In another discussion, Kathleen Okubo, Editor-in-chief of Northern Dispatch, and John Nery, columnist of the Philippine Daily Inquirer, tackled the question whether media practitioners are witting or unwitting agents of disinformation.
Okubo said that the free flow of information is “greatly affected by the contents of our stomach,” explaining that the economic needs of poor journalists may make them more susceptible to transmitting false information. But Nery stressed that there are also rich journalists who peddle false information, because of greed or because they see themselves as part of the ruling class.
Prof. Rolly Fernandez, commenting from the audience, lamented that media practitioners have become “lazy” by simply accepting whatever information the government agencies, police or military send out without checking the facts. But journalists are not sponges, he said, and should not just absorb everything but should check and re-check information handed to them.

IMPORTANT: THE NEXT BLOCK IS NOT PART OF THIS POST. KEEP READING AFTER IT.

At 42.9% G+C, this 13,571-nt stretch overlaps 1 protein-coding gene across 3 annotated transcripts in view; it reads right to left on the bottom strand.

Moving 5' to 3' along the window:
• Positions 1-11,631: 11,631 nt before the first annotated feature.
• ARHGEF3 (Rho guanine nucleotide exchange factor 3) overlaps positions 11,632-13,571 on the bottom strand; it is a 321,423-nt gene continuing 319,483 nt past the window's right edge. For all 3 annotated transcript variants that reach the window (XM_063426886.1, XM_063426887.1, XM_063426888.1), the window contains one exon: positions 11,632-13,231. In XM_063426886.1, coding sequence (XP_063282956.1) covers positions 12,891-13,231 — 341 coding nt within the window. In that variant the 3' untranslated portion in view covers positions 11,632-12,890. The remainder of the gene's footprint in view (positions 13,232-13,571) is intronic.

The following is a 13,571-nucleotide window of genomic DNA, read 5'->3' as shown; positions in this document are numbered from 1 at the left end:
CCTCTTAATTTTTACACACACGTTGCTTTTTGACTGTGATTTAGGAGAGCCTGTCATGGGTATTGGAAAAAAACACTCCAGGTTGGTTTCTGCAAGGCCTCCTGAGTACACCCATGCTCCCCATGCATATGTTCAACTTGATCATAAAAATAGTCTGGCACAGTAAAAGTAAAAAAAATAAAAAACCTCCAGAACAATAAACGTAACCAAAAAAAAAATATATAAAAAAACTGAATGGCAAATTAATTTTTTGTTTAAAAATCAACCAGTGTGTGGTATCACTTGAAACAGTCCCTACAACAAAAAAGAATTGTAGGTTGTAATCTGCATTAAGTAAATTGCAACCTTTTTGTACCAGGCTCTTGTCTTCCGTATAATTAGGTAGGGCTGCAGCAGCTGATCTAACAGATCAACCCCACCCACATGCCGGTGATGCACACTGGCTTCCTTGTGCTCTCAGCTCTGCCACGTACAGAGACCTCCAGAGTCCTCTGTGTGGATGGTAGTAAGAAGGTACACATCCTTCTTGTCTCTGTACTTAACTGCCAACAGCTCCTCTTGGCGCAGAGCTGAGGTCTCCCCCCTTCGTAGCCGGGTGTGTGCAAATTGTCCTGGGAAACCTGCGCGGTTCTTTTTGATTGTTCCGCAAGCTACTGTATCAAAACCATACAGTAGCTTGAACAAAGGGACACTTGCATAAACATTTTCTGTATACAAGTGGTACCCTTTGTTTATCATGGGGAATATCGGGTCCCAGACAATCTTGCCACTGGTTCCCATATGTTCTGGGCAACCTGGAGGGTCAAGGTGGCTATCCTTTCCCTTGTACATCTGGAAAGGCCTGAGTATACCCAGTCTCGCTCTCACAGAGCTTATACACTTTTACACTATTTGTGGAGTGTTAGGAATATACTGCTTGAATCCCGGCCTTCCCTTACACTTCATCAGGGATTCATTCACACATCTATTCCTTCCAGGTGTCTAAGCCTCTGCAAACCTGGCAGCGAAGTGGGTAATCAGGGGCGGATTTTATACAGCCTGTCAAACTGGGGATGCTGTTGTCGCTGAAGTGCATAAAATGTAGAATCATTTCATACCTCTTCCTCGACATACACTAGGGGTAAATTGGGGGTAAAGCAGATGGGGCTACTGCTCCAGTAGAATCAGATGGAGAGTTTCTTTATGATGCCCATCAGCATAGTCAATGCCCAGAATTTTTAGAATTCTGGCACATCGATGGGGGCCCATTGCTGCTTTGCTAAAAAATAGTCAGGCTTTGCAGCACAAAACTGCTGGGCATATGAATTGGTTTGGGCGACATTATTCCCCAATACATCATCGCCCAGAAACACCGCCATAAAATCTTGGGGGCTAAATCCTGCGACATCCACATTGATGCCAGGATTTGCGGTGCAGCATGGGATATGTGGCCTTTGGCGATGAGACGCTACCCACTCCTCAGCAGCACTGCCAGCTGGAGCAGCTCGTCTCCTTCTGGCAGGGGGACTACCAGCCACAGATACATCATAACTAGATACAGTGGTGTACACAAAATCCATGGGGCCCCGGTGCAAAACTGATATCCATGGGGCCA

In the afternoon, Nery presented the results of a study “Architects of Networked Disinformation” authored by Filipino scholars in foreign universities. The study revealed that politicians employ “boutique” advertising and small PR agencies to craft disinformation campaigns. These agencies hire digital influencers who have a wide fan base, and also subcontract lowly-paid middle-class operators with the task of setting up fake accounts in social networks. At the bottom of this hierarchy are the politicians’ fan page moderators, unpaid opinion leaders and volunteer political organizations.